PETALING JAYA: The authorities’ sudden decision to impose a hefty RM50,000 fine on employers for every foreign worker found staying in overcrowded units has caused shockwaves among industry players.
Federation of Malaysia Manufacturers (FMM) said the Human Resources Ministry had already given them deadline until March next year to comply with Act 446 on the Employees’ Minimum Standards of Housing, Accommodations and Amenities.
Therefore it came as a shock when Senior Minister Datuk Seri Ismail Sabri Yaakob announced that a penalty of RM50,000 per head would be imposed effective Thursday in a move to reduce risk of Covid-19 transmission among foreign workers staying in overcrowded spaces.
FMM president Tan Sri Soh Thian Lai said employers needed time to make the necessary changes, including for renovation and application for a permit to convert non-residential spaces to dwelling enclaves.
“Employers are making the necessary adjustments, and are in the process of carrying out the necessary changes to comply with the regulations, ” he said.
“(But) this sudden change of policy (to take punitive action) appears to show lack of communication among government agencies.”
Soh said FMM had written to the Human Resources Minister Datuk Seri M. Saravanan in August, and met him in early September to request for a 12-month grace period for companies to undertake the extensive adjustments following the requirements of the law before the authorities impose punitive action.FMM had obtained feedback from members nationwide on the various challenges faced.
Many local councils were not prepared with standard guidelines, procedures and definite timelines to assist the industry with the required approvals or endorsements needed as a pre-condition to apply for the Certificate for Accommodation from the Labour Department.
This was the main reason for the delay, said Soh.
“The other obstacle faced is the lack of suitable accommodation, as there are limited hostels available.
“And converting shoplots to dwelling space would take time, especially with the additional cost incurred to renovate the area following the specifications outlined in the regulations, apart from meeting other requirements by the local authorities, ” he said.
Soh said residents had also objected to attempts to house foreign workers in many residential areas close to industrial estates.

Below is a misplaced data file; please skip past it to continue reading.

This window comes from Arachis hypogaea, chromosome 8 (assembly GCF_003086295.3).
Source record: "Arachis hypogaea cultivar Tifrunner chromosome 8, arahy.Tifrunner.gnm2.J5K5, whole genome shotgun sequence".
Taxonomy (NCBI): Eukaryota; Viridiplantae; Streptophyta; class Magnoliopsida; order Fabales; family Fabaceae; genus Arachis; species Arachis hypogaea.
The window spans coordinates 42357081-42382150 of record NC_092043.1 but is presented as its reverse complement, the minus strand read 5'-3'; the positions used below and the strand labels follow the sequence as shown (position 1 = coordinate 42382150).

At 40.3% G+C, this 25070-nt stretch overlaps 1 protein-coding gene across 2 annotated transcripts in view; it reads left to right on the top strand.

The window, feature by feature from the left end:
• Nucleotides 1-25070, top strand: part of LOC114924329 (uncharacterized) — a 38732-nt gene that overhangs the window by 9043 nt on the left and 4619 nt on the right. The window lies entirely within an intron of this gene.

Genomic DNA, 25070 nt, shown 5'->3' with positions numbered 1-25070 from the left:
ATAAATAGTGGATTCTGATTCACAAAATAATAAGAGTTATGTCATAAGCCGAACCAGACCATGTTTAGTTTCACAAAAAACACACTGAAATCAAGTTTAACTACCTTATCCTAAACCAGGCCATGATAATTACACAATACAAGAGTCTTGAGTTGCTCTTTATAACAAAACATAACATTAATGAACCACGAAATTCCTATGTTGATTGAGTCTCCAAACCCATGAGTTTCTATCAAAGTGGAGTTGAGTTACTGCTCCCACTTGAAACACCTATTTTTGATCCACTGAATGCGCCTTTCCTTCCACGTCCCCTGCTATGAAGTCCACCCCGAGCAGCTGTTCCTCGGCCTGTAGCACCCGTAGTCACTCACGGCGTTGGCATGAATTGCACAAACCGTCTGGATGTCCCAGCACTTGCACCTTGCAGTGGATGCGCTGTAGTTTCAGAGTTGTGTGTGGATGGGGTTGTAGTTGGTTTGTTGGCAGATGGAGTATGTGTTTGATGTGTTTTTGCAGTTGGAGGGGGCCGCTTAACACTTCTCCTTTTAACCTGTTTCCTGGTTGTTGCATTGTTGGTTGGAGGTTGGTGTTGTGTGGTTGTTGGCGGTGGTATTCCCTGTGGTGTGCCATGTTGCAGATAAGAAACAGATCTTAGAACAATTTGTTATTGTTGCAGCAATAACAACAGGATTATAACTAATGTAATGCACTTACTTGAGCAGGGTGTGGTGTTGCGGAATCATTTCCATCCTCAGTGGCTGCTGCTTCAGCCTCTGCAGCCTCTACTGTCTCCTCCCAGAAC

“Most companies are currently juggling their operations towards business recovery while trying their best to adhere to this legislative requirement to readjust the living quarters for their workers, ” he said.
Given all the setbacks, FMM hoped the authorities would reconsider imposing penalty during the requested grace period.
Companies would instead implement a detailed action plan to showcase their commitment to comply with the regulations within the stipulated deadline.
“We suggest that the next 12 months period be used to continually educate the industry, and for the authorities to issue a notice of non-compliance if they failed to make the necessary improvement within a given timeframe.
“As long as there is a firm commitment to implement action plans within a specified timeframe to comply with the regulations, the government should not penalise the industry, ” he said.
SME Association of Malaysia president Datuk Michael Kang said the authorities should engage all stakeholders to understand the underlying problems before resorting to punitive action.
“Imposing such a hefty fine will only kill the industry, ” he said.
“The mid-tier companies said they could afford to provide better accommodation for foreign workers. But the majority can’t. And most of the employers could not comply with such short notice.”
Malaysia Employers Federation executive director Datuk Shamsuddin Bardan also concurred that the employers would “die” faster if the hefty RM50,000 fine were to be imposed for every foreign worker staying in crowded units.
“It is a very expensive price to pay, especially given the current challenges. Why burden the employers further with additional cost during such challenging times?
“Under the Act, only six foreign workers can stay in a 1,500 sq ft unit. But many locals are staying in units measuring less than 1,000 sq ft, ” he said.
“We do not want to flout any rules, but let’s give employers more time.”
Did you find this article insightful?
70% readers found this article insightful